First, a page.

In this post we are going to illustrate how ZFS allocates and calculates storage space, using a simple single-disk zpool as an example.
Our environment is a VirtualBox VM running Ubuntu with ZFS package installed. VM has two virtual disks assigned:
First, we will examine sdb disk configuration with the fdisk -l command:
wg@ubuntu:~$ sudo fdisk -l /dev/sdb Disk /dev/sdb: 1000 GiB, 1073741824000 bytes, 2097152000 sectors Units: sectors of 1 * 512 = 512 bytes Sector size (logical/physical): 512 bytes / 512 bytes I/O size (minimum/optimal): 512 bytes / 512 bytes wg@ubuntu:~$
The total disk capacity is 1,073,741,824,000 bytes or 1000 GiB. Also note the sector size value of 512 bytes.
Let's create a zpool with the name pool1 using the whole disk sdb:
wg@ubuntu:~$ sudo zpool create -f pool1 /dev/sdb wg@ubuntu:~$ sudo zpool status pool1 pool: pool1 state: ONLINE scan: none requested config: NAME STATE READ WRITE CKSUM pool1 ONLINE 0 0 0 sdb ONLINE 0 0 0 errors: No known data errors wg@ubuntu:~$
Our pool has been created successfully. The first thing we will do now is to check the size of the pool with zpool list or zpool get size:
wg@ubuntu:~$ sudo zpool list pool1 NAME SIZE ALLOC FREE EXPANDSZ FRAG CAP DEDUP HEALTH ALTROOT pool1 992G 64K 992G - 0% 0% 1.00x ONLINE - wg@ubuntu:~$ wg@ubuntu:~$ sudo zpool get size pool1 NAME PROPERTY VALUE SOURCE pool1 size 992G - wg@ubuntu:~$
To obtain the exact pool size value in bytes we will use zpool get with the -p ("parsable values") switch:
wg@ubuntu:~$ sudo zpool get -p size pool1 NAME PROPERTY VALUE SOURCE pool1 size 1065151889408 - wg@ubuntu:~$
The difference between the size of the disk and the size of pool1 reported by the zpool get -p command is: 1,073,741,824,000 B - 1,065,151,889,408 B = 8,589,934,592 B = 8 GiB
This means, we've just "lost" 8 GiB out of the total disk capacity.
We will start our investigation by checking the disk partition configuration:
wg@ubuntu:~$ sudo fdisk -l /dev/sdb Disk /dev/sdb: 1000 GiB, 1073741824000 bytes, 2097152000 sectors Units: sectors of 1 * 512 = 512 bytes Sector size (logical/physical): 512 bytes / 512 bytes I/O size (minimum/optimal): 512 bytes / 512 bytes Disklabel type: gpt Disk identifier: A299EECE-7ABC-1A47-9C34-516CFE85A82D Device Start End Sectors Size Type /dev/sdb1 2048 2097133567 2097131520 1000G Solaris /usr & Apple ZFS /dev/sdb9 2097133568 2097149951 16384 8M Solaris reserved 1 wg@ubuntu:~$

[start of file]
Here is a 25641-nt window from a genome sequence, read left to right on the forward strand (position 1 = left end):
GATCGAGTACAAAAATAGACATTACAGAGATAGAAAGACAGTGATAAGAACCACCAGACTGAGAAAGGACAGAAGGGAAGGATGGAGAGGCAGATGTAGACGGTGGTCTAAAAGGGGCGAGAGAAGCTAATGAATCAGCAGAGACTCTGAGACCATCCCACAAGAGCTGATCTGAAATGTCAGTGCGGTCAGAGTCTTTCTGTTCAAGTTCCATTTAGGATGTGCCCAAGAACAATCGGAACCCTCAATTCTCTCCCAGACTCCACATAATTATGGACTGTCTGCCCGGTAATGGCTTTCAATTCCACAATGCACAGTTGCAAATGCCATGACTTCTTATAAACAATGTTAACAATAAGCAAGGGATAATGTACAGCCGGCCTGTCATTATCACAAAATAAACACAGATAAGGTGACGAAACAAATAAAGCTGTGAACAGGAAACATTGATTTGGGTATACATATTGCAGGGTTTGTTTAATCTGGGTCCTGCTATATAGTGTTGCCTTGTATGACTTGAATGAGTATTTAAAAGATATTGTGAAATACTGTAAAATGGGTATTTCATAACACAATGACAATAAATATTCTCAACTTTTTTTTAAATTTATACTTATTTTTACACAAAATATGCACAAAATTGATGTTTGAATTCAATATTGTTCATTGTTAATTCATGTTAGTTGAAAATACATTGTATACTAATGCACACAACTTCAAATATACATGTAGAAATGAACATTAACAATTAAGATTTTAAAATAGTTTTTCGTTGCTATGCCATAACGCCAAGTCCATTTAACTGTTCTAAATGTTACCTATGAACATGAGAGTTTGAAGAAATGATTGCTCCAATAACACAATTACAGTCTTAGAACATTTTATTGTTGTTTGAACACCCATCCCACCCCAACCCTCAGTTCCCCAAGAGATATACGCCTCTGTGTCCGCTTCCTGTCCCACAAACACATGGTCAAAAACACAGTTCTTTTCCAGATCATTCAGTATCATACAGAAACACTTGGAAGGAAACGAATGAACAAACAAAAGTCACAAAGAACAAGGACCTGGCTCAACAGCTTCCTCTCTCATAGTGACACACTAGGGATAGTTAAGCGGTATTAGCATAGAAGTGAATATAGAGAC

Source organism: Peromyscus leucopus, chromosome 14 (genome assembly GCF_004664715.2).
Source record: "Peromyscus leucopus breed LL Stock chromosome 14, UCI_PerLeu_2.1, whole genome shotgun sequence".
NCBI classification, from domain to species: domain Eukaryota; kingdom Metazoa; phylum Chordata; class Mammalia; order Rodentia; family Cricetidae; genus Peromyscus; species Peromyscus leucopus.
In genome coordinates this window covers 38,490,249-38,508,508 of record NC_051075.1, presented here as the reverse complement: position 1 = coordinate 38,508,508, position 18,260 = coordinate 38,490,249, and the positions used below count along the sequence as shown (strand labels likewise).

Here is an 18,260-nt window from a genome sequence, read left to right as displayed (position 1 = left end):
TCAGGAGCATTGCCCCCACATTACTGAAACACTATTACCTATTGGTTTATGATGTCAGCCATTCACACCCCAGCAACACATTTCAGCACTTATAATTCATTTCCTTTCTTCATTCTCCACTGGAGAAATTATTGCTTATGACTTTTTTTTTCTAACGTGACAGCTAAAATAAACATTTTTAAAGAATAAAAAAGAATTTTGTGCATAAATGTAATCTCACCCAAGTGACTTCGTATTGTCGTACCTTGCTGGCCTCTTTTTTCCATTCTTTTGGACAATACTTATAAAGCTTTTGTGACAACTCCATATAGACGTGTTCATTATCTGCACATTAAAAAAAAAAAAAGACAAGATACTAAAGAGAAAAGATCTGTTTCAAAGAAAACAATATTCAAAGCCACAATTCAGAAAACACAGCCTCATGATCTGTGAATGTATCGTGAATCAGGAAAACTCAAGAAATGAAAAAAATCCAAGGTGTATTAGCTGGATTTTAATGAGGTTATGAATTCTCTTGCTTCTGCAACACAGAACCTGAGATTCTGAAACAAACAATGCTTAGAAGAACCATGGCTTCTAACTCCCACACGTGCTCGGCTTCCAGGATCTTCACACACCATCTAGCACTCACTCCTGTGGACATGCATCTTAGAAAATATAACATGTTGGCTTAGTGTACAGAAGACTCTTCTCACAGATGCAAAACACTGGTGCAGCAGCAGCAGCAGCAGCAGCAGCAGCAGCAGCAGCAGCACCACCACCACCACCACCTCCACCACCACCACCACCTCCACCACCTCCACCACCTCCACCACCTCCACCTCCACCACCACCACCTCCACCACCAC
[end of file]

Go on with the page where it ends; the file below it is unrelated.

Comparing this output with the fdisk output obtained earlier, we can see that in the process of pool configuration, ZFS has created two new partitions:
Both partitions are aligned on 1 MiB (2048 blocks) boundaries - there is 1 MiB space at the beginning and at the end of the disk.
Hence, we've just "found" 10 MiB = 8 Mib + 1 MiB + 1 MiB. Not much, but it is a start.
As the next step, let's take a look at the vdev configuration for our pool with the help of the zdb -C command:
wg@ubuntu:~$ sudo zdb -C pool1 MOS Configuration: version: 5000 name: 'pool1' state: 0 txg: 4 pool_guid: 15475987159508587651 errata: 0 hostname: 'ubuntu' vdev_children: 1 vdev_tree: type: 'root' id: 0 guid: 15475987159508587651 create_txg: 4 children: type: 'disk' id: 0 guid: 8609600542146121006 path: '/dev/sdb1' whole_disk: 1 metaslab_array: 34 metaslab_shift: 33 ashift: 9 asize: 1073726619648 is_log: 0 create_txg: 4 features_for_read: com.delphix:hole_birth com.delphix:embedded_data wg@ubuntu:~$
First, let's examine the asize (allocatable size) value, which shows the amount of space that can be allocated from this vdev. The difference between the asize value and the data partition size (2097131520 sectors * 512 B) reported by the fdisk -l command above is: 1,073,731,338,240 B - 1,073,726,619,648 B = 4,718,592 B = 4.5 MiB
This 4.5 MiB space is used for:
Well, this is one more step in the right direction, but 4.5 MiB is still a far cry from the "missing" 8 GiB.